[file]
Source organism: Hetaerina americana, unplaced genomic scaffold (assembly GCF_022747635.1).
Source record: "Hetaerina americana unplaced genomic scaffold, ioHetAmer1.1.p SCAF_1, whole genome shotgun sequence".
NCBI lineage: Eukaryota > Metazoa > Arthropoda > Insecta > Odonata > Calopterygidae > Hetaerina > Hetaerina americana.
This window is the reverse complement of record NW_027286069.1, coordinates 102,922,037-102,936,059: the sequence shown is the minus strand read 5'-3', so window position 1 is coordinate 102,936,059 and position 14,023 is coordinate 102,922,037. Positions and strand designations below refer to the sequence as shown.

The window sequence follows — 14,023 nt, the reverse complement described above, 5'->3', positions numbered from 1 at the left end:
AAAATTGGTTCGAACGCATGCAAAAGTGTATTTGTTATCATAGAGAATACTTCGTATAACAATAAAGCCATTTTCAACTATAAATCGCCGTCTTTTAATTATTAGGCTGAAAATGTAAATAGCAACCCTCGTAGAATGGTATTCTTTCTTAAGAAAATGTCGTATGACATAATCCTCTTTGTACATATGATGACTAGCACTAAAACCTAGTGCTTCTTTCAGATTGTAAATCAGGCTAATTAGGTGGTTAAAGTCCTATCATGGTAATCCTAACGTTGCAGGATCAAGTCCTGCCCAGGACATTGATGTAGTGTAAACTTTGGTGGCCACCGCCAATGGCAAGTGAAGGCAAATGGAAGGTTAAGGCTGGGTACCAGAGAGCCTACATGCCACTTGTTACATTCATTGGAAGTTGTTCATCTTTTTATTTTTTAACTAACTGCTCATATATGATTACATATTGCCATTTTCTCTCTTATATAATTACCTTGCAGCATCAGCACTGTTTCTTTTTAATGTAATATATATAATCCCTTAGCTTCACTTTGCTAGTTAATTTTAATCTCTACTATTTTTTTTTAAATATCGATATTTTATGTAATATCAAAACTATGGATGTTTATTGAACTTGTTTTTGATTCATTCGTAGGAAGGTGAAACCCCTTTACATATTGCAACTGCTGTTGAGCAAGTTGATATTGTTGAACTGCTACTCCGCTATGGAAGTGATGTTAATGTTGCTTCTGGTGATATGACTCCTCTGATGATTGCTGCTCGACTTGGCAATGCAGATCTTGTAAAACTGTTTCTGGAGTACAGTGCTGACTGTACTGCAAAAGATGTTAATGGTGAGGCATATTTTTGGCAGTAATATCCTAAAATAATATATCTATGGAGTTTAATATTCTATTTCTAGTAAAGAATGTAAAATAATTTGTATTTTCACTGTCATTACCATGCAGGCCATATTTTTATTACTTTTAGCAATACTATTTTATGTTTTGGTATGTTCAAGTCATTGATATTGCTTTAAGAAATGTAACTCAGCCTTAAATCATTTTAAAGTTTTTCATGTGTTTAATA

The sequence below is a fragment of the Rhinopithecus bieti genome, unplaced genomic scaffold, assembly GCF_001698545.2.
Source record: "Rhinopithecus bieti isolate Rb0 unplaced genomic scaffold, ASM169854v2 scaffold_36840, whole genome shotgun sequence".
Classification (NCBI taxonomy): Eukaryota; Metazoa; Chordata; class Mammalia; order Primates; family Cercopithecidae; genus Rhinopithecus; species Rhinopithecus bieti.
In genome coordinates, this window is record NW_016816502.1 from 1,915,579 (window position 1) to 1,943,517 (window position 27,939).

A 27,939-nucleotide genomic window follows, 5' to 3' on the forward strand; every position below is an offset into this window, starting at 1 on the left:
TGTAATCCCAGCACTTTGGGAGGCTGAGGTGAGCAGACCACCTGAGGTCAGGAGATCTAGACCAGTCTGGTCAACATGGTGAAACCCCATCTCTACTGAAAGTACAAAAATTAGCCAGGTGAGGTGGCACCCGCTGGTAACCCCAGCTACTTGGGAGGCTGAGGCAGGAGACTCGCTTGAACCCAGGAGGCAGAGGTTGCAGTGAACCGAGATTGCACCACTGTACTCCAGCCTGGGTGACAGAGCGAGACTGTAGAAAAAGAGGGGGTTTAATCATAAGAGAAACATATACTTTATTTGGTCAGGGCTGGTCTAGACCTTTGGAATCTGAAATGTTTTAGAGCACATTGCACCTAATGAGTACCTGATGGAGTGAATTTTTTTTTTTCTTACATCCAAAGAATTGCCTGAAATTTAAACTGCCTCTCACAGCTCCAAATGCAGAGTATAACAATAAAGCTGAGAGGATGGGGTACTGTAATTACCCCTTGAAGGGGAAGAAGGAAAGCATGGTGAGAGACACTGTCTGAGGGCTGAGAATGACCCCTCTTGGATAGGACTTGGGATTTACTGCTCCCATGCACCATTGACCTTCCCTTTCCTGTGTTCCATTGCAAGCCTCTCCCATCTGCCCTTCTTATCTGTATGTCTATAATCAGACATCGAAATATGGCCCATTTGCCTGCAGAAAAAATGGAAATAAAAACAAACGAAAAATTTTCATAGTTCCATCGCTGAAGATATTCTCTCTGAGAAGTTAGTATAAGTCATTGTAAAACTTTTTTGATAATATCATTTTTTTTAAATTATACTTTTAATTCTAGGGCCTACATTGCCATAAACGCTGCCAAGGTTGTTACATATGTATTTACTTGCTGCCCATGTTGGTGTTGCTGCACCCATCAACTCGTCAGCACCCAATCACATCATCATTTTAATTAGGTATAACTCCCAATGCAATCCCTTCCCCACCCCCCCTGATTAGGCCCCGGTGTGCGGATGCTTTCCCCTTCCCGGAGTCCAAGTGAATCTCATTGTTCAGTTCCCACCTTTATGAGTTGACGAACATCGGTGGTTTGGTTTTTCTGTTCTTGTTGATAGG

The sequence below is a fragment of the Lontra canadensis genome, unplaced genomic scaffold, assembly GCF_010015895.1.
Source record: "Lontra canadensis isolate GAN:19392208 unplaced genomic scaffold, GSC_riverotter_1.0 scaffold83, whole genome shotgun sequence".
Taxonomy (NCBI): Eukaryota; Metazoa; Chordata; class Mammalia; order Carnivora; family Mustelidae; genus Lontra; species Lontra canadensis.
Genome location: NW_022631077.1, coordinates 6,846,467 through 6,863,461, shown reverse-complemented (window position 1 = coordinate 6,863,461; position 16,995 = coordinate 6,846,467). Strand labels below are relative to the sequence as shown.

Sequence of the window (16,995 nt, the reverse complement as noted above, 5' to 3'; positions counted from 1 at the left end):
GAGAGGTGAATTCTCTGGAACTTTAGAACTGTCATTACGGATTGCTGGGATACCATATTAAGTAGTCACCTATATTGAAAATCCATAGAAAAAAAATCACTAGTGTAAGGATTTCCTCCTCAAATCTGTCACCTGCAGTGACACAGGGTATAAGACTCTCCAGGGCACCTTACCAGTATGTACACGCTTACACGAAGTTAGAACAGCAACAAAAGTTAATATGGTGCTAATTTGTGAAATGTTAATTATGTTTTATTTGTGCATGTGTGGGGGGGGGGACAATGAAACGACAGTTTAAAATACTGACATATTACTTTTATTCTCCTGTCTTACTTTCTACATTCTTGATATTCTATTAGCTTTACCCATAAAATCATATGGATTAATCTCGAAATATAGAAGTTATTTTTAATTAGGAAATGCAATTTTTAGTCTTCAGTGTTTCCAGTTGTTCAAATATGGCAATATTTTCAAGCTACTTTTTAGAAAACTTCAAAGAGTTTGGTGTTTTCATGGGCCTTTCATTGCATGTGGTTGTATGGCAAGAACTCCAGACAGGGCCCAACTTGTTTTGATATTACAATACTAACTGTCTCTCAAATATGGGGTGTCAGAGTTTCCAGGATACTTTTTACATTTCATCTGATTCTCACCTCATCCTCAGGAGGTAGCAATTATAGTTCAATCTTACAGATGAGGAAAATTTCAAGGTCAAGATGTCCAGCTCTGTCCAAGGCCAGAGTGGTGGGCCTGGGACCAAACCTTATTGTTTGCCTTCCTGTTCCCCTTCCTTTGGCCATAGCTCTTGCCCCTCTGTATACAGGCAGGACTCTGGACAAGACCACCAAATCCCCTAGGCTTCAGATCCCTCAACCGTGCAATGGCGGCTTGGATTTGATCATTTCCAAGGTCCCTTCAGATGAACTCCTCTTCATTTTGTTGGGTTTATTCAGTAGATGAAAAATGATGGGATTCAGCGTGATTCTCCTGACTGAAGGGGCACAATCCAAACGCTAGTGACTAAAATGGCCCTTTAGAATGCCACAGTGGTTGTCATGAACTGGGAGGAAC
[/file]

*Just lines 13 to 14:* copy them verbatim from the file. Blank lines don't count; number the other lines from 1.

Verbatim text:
The sequence below is a fragment of the Lontra canadensis genome, unplaced genomic scaffold, assembly GCF_010015895.1.
Source record: "Lontra canadensis isolate GAN:19392208 unplaced genomic scaffold, GSC_riverotter_1.0 scaffold83, whole genome shotgun sequence".